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3 hours ago, Declan said:

 

There have been calls for Of Mice and Men to be banned for many reasons including racial language, vulgarity, condoning euthanasia and being anti-business. Those have largely been resisted because they're preposterous.

The reason the books you list use racial language is that a theme of those books is prejudice and the outcome is a sense of our common humanity. In discussing the books in class children learn about these things and hopefully conclude prejudice is bad. 

The same cannot be said for a book where a child refuses to play with a black doll, until it is scrubbed white. 

Hold on there fella: Of Mice and Men isn't about race or prejudice.

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So it appears that we should be protected from everything which, despite its realism, disagrees with the utopian ideals of the cosseted commissars? We are incapable of forming our own opinions, to feel pity or to identify with characters in fiction. What sort of meritocracy puts these people in a position to decide what we should be able to read and what we should not? 

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6 minutes ago, Max Power said:

So it appears that we should be protected from everything which, despite its realism, disagrees with the utopian ideals of the cosseted commissars? We are incapable of forming our own opinions, to feel pity or to identify with characters in fiction. What sort of meritocracy puts these people in a position to decide what we should be able to read and what we should not? 

Anyone stopping you reading Of Mice and Men?

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2 minutes ago, Max Power said:

obviously it is banned in some libraries along with other books which the party see as unpalatable. 

What? It is LITERALLY taught in schools.

Talking of 'the party' I note that from that list I linked (and a similar one I also looked up) that 1984, another book I was lucky enough to study aat school, is not on the GCSE list anymore. Wonder why that is?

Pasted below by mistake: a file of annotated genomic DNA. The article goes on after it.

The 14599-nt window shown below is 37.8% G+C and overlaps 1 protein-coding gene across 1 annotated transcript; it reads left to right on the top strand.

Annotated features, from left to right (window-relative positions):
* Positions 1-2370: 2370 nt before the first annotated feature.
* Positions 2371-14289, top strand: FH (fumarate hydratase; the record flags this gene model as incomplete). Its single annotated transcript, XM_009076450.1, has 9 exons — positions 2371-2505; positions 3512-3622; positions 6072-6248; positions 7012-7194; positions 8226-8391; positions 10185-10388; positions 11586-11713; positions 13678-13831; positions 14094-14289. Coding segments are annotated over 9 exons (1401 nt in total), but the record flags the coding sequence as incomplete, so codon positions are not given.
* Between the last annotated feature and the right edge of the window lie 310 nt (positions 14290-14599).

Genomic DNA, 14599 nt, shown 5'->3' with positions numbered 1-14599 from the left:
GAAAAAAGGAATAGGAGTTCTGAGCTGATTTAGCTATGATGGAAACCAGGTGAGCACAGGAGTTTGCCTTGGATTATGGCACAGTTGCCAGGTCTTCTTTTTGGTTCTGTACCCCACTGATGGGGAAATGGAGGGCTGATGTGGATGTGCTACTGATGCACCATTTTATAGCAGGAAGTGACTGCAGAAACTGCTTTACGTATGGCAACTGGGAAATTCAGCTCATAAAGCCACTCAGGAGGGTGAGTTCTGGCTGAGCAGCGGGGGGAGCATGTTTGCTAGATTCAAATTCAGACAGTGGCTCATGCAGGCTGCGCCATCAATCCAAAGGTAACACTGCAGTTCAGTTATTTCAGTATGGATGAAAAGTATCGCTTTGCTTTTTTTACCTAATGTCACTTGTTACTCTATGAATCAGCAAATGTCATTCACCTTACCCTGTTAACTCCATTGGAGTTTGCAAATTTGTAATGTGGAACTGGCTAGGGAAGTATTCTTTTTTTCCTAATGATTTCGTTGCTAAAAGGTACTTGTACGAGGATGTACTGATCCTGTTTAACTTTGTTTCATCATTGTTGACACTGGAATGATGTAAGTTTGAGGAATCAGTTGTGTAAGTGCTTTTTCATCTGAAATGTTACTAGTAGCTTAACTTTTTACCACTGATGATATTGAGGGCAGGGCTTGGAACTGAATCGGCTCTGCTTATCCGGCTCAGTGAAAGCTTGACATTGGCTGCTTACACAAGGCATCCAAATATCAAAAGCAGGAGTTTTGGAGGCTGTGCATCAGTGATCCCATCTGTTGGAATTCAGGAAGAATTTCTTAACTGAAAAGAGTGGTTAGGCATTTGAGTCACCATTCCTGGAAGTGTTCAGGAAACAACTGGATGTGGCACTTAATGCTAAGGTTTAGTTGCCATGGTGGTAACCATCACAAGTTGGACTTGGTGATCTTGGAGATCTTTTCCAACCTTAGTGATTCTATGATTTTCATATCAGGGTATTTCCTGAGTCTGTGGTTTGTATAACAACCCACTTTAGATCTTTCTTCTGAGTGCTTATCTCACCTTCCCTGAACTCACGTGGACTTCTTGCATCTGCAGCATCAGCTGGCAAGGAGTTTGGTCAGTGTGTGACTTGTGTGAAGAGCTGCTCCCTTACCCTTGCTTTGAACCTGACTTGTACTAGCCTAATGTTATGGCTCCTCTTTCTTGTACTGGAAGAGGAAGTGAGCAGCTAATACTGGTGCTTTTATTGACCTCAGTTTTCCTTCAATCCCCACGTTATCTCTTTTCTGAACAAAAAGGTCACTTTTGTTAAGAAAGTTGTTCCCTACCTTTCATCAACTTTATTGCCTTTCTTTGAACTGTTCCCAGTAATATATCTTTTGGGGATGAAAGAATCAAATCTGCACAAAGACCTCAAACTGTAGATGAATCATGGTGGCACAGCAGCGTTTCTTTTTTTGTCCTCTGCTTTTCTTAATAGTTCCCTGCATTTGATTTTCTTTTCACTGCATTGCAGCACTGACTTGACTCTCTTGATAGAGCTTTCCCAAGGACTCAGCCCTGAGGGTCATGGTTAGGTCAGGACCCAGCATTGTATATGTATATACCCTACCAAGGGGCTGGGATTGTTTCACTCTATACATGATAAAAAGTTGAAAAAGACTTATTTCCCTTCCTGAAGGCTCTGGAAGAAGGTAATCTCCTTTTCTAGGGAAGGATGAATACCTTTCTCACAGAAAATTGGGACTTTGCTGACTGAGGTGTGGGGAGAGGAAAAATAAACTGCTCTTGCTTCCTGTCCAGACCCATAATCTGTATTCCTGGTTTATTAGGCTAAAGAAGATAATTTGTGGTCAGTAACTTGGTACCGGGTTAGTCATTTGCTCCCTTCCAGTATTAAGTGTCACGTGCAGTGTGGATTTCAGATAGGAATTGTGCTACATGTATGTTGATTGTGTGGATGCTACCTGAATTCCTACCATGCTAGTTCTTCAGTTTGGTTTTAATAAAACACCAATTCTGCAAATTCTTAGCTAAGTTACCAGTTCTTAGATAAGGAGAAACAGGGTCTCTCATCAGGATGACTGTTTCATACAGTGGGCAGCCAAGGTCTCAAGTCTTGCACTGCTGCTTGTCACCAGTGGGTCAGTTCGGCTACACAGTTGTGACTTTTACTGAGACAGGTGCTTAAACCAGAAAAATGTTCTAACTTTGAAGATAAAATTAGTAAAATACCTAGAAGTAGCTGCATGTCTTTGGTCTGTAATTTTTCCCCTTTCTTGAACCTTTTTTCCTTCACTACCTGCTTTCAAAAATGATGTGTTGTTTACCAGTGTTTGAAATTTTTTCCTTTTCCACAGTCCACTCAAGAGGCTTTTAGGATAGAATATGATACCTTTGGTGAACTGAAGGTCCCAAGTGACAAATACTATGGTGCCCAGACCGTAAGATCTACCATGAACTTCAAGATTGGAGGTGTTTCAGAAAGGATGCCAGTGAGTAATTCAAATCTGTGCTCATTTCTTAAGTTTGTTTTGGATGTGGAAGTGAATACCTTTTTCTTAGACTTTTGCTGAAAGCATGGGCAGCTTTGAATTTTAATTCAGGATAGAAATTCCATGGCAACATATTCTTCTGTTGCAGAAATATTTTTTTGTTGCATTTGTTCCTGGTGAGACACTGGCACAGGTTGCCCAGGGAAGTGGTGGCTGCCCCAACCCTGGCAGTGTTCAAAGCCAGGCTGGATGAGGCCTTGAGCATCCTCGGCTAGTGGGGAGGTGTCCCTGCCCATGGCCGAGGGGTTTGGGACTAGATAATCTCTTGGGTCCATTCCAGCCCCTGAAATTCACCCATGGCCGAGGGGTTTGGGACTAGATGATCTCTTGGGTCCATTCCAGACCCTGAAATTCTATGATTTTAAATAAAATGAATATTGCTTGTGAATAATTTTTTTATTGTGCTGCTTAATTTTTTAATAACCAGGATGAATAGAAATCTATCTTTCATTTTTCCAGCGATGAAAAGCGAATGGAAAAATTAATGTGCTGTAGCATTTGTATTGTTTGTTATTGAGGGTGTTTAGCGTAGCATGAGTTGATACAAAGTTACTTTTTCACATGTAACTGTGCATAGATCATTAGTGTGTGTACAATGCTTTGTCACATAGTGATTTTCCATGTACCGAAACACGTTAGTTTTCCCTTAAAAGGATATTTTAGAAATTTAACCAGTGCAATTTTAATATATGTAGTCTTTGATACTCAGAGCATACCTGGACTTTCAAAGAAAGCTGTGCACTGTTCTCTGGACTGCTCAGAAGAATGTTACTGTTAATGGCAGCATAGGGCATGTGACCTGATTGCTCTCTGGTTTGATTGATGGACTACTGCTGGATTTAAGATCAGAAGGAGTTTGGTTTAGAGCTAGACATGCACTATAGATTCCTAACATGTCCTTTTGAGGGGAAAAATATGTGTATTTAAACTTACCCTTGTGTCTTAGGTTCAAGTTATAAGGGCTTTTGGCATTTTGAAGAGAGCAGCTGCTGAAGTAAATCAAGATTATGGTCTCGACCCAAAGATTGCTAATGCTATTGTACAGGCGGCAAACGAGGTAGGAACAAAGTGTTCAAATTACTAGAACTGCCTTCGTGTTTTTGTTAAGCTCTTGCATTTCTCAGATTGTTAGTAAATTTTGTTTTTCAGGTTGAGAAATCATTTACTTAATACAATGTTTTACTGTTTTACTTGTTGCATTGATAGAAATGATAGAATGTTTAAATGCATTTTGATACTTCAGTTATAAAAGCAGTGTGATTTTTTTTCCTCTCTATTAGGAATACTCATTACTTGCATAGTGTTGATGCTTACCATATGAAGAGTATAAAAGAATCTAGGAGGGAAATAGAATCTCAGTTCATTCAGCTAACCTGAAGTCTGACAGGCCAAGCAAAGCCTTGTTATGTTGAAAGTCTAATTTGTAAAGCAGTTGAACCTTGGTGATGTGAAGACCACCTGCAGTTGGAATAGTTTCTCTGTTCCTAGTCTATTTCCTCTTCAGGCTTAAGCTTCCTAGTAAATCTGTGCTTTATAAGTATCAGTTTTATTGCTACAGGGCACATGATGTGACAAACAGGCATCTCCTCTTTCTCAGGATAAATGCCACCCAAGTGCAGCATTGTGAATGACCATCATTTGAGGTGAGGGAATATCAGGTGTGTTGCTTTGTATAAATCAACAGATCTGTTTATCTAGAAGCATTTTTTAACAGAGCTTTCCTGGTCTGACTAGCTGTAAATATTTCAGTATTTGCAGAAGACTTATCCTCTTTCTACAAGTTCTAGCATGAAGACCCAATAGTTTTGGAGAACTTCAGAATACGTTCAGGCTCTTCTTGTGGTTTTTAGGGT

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2 minutes ago, TheTeapot said:

What? It is LITERALLY taught in schools.

Talking of 'the party' I note that from that list I linked (and a similar one I also looked up) that 1984, another book I was lucky enough to study aat school, is not on the GCSE list anymore. Wonder why that is?

I wasn't particularly talking about that book, it was shown as an example in previous posts?

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26 minutes ago, TheTeapot said:

What? It is LITERALLY taught in schools.

Talking of 'the party' I note that from that list I linked (and a similar one I also looked up) that 1984, another book I was lucky enough to study aat school, is not on the GCSE list anymore. Wonder why that is?

These things go in cycles. New books and plays are published. 

My GCE year it was Twelfh Night or The Importance of Being Ernest for drama and Great Expectations or Cider with Rosie. Half the modern prose and drama weren’t published in 1970/72. The book and play choice changed and changes annually, not for reasons of banning, but variety, for staff, students, question setters and markers.

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21 minutes ago, TheTeapot said:

I did twelfth night too. And the mayor of casterbridge.

 

I had the privilege of seeing Twelfth Night 3 times. RSC in Stratford, Dukes Playhouse in Lancaster and Liverpool Playhouse. Playhouse was best. By miles. The audience had gone to enjoy, rather than see Shakespeare and be educated. It was played not only for the love angle but for the laughs and comedy in Malvolio. Malvolio was played by Ken Dodd, and very well, too.

That was 50 years ago. But I can still see him, in my mind’s eye, in a Cromwell Puritan hat, cloth, breeches, purple stockings with yellow cross garters and his buck teeth. You sensed he was struggling not to ad-lib 

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8 minutes ago, TheTeapot said:

I've never seen it performed, but in my mind Malvolio was a bigger and much more round person than Ken Dodd. 

I’ve always pictured him as 30, pinched, drawn and thin. But Simon Russel Beale was a good rounded portrayal.

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